March 3, 2015
March 3, 2015
OmarFigueroa

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MEXCIAN-AMERICAN Omar Figueroa, the former WBC lightweight champion (title never lost in the ring, Figueroa, unbeaten at 24-0-1(18) was sidelined due to an infected cut suffered after his winning fight with Daniel Estrada August of last year; the cut coming from an accidental head clash, and the WBC vacated the title) will meet Scottish hero Ricky Burns in a non-title clash at 140-pounds on May 9. The fight, which will go ahead in Texas, will give Burns, 37-4-1(11) and winner of just one of his last four outings, a chance to rejuvenate his career.

But “Panterita,” as Figueroa is known, has other ideas:

Q: First of all, have much do you know about Ricky Burns and which fights of his have you seen?

Omar Figueroa: “I’ve not seen him at all. My trainer and my team, they look at tapes and at opponents for me. But I will look at some tapes of Ricky Burns now that I’m fighting him; to see how he reacts to shots, how he moves and what he does. But I have a style where I can’t really look at tapes [of other fighters] because I have a different style to other fighters. But I’ll look at Burns and see what he does from fight to fight. I am expecting a good fight, I’ve always imagined fighting him and I’m glad the fight is finally happening. I’ve heard a fair bit about him and I’ve seen him in flashes. I know he’s a very tough guy. I think his style is very fitting for me and it will be a good fight.”

Q: Burns’ form has been far from great recently and many people see this as a fight where he has everything to gain and you have everything to lose. Do you see anything you can gain with a win over Burns?

O.F: “Well, every fight is dangerous. And I do not like to lose. And I love boxing because I love the one-on-one; the mental battle, the chess game. I have nothing to gain maybe, but I don’t fight for titles. I fight because I love it. So to me, every fight has a lot of significance. I’m training for Ricky Burns as though he is at his peak, in his prime. Because you never know in boxing, maybe there was some issue as to why he lost his recent fights. I’m preparing for Ricky Burns as though he is at his absolute best. Again, I hate to lose and that is my drive.”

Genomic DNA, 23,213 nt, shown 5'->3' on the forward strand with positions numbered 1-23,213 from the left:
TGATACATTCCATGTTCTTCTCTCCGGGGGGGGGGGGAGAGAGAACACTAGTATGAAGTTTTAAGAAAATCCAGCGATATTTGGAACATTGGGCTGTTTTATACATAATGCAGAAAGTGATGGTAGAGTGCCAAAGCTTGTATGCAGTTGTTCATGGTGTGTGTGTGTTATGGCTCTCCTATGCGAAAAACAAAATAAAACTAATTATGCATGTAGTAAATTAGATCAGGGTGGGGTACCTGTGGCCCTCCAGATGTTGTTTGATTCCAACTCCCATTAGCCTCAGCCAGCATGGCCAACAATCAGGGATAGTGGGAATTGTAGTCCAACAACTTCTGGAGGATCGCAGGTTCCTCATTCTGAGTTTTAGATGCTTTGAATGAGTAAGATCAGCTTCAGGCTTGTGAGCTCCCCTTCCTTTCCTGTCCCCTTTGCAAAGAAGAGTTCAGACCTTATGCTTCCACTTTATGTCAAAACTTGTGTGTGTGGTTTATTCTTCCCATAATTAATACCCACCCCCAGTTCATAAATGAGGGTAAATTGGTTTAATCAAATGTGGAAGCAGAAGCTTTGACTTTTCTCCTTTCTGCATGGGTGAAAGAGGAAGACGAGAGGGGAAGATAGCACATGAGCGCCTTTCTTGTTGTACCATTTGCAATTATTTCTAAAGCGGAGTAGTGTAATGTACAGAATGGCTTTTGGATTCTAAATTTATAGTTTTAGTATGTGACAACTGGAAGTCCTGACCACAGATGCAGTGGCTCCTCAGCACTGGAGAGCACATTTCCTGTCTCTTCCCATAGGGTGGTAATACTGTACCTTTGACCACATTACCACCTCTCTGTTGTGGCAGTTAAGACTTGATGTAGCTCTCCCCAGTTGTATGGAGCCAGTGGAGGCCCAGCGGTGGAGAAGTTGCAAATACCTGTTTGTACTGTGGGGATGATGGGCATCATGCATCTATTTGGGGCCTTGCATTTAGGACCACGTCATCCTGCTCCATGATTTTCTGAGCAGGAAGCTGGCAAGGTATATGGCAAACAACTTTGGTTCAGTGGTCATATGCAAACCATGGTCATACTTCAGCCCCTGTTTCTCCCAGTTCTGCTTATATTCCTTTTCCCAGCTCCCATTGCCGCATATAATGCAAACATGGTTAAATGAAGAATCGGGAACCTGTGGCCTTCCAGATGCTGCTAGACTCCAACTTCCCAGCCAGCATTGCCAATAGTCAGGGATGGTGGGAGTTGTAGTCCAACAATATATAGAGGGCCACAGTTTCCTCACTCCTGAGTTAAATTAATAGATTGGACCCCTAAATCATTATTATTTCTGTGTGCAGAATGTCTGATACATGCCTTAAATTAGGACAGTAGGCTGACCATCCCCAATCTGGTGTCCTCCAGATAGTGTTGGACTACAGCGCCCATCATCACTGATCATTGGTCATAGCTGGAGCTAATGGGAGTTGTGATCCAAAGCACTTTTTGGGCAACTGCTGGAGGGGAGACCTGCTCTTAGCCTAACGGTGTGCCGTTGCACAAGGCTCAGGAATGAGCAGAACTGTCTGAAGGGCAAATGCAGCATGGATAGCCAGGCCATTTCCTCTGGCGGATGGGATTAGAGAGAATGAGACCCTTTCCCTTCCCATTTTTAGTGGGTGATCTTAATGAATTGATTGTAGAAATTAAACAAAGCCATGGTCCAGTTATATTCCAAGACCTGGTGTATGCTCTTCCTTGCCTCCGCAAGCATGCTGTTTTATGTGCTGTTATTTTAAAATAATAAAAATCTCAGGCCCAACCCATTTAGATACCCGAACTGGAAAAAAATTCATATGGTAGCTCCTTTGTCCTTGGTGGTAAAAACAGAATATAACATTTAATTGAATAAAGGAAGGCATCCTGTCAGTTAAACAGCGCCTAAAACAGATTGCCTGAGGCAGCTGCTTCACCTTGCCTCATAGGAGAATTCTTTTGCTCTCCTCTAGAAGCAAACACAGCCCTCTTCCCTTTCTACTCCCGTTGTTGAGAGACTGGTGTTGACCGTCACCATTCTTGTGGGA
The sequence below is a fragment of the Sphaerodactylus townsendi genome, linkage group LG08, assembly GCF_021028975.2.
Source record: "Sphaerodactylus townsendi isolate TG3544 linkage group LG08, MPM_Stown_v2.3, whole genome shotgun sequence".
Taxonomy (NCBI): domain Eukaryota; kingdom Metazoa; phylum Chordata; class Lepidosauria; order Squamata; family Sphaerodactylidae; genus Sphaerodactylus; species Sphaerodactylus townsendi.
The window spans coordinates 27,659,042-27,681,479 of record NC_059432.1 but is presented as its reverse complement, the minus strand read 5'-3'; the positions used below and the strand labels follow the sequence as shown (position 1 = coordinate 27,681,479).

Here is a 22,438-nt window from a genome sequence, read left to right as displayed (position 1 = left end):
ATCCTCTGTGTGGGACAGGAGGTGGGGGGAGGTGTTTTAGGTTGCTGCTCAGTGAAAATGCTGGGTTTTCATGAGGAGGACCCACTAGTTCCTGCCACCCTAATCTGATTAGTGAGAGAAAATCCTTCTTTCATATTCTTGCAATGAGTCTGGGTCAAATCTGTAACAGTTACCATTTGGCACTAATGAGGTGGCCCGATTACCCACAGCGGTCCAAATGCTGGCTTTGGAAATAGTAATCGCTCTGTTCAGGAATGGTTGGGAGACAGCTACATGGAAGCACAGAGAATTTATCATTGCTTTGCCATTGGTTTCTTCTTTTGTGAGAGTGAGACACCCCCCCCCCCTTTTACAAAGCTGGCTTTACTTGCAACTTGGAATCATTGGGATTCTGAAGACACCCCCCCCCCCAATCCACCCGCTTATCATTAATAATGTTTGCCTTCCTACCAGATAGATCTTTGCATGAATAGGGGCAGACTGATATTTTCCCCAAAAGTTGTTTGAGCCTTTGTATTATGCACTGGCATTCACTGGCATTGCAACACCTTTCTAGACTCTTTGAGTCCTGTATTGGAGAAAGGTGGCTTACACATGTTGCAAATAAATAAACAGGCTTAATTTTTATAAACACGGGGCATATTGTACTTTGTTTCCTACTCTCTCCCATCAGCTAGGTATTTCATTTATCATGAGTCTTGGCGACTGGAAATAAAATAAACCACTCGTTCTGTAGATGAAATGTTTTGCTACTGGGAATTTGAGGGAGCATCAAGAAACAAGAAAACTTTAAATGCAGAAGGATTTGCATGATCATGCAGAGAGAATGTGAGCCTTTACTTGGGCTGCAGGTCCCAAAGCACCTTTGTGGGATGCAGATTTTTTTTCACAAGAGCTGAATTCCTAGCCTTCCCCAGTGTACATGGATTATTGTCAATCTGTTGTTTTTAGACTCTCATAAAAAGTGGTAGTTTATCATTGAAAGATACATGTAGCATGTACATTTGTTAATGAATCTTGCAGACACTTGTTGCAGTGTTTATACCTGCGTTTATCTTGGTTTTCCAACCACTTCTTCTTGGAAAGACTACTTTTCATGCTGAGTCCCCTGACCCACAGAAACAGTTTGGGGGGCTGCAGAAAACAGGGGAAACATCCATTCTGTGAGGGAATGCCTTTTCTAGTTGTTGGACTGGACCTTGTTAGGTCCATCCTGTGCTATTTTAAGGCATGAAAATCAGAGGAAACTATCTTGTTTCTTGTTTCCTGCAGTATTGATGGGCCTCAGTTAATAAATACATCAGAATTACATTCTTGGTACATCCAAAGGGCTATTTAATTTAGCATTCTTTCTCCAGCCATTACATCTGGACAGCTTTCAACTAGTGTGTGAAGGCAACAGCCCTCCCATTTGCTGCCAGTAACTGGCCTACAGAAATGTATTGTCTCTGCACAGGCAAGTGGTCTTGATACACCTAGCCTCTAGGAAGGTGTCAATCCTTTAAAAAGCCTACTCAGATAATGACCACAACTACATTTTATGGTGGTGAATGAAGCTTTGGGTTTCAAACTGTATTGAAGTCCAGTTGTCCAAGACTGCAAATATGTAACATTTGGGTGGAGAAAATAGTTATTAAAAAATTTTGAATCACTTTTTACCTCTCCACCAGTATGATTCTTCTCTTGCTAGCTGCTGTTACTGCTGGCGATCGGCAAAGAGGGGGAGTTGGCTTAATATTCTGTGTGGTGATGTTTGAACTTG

Q: Are your lightweight days behind you for good, this fight being up at 140-pounds?

O.F: “I’d say probably, yes. I thought about it [fighting at lightweight again] but I spoke with [Al] Haymon and he pretty much talked the idea out of me. Of course I now want the big fights at 140, and I want the titles there also. But I take one fight at a time and I know Ricky Burns is no pushover and that is what I’m focusing on right now.”

Q: The fight you had with Nihito Arakawa, when you won the interim WBC lightweight title, in the summer of 2013, that was such a great, great fight. Did you get the appreciation you feel you deserved for that war?

O.F: “In all honesty, I don’t care too much what people say, because you can never satisfy everyone all the time. But, yes, people have talked to me about that fight and they have thanked me. That’s another reason I love to do what I do and be a fighter. People have thanked me for the memory of that fight and how it made them feel. A friend of mine, his mother told me later that that fight was one of the final things they were able to do together, and you can see her at ringside, jumping up and throwing punches. That means a lot to me.”

Q: Will you be looking to make a statement and become the first to stop Burns?

O.F: “I always do try for the stoppage, that’s the way I fight. It will depend on how much Ricky Burns can take and how much he is willing to take, because I will hit him and hurt him. Arakawa, he was willing to die in the ring. It all depends on how willing Burns is.”

Q: You never lost the WBC lightweight title in the ring and you are unbeaten. Are you at your peak at age 25 or is there more to come?

O.F: “Oh, I can be so much better. That’s what I strive for every day. Going up to 140 will help me and let me look and feel so much better. I was so drained in making 135-pounds.”